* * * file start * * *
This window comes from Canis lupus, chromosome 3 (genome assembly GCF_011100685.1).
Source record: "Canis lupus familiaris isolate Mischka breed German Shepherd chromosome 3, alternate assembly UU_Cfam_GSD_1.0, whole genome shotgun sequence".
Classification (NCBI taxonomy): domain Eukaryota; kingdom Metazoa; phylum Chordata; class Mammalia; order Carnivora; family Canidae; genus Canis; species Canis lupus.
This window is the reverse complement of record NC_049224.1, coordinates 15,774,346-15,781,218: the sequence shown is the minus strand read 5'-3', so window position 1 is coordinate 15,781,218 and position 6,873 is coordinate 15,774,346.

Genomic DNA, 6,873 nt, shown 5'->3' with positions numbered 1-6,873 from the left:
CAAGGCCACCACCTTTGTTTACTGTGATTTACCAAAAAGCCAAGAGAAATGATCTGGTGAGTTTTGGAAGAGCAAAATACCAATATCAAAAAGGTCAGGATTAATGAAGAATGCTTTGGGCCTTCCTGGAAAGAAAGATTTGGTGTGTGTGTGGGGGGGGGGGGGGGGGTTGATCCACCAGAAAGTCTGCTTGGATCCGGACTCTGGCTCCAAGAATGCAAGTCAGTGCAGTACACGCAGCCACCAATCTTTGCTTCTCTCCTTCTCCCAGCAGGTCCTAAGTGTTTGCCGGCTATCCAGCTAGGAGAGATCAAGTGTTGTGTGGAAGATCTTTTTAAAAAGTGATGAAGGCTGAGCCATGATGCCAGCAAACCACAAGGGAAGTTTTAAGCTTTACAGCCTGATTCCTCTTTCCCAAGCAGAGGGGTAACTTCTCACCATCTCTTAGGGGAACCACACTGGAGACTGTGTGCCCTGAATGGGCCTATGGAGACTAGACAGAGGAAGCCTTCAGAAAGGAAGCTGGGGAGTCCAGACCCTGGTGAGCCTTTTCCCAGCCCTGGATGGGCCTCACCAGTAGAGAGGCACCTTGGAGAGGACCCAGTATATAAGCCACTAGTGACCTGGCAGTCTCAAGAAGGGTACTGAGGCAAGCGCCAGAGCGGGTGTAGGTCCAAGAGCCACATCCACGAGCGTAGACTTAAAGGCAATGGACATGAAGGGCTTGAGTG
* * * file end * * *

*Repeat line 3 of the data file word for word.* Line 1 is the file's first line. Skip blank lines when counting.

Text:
Classification (NCBI taxonomy): domain Eukaryota; kingdom Metazoa; phylum Chordata; class Mammalia; order Carnivora; family Canidae; genus Canis; species Canis lupus.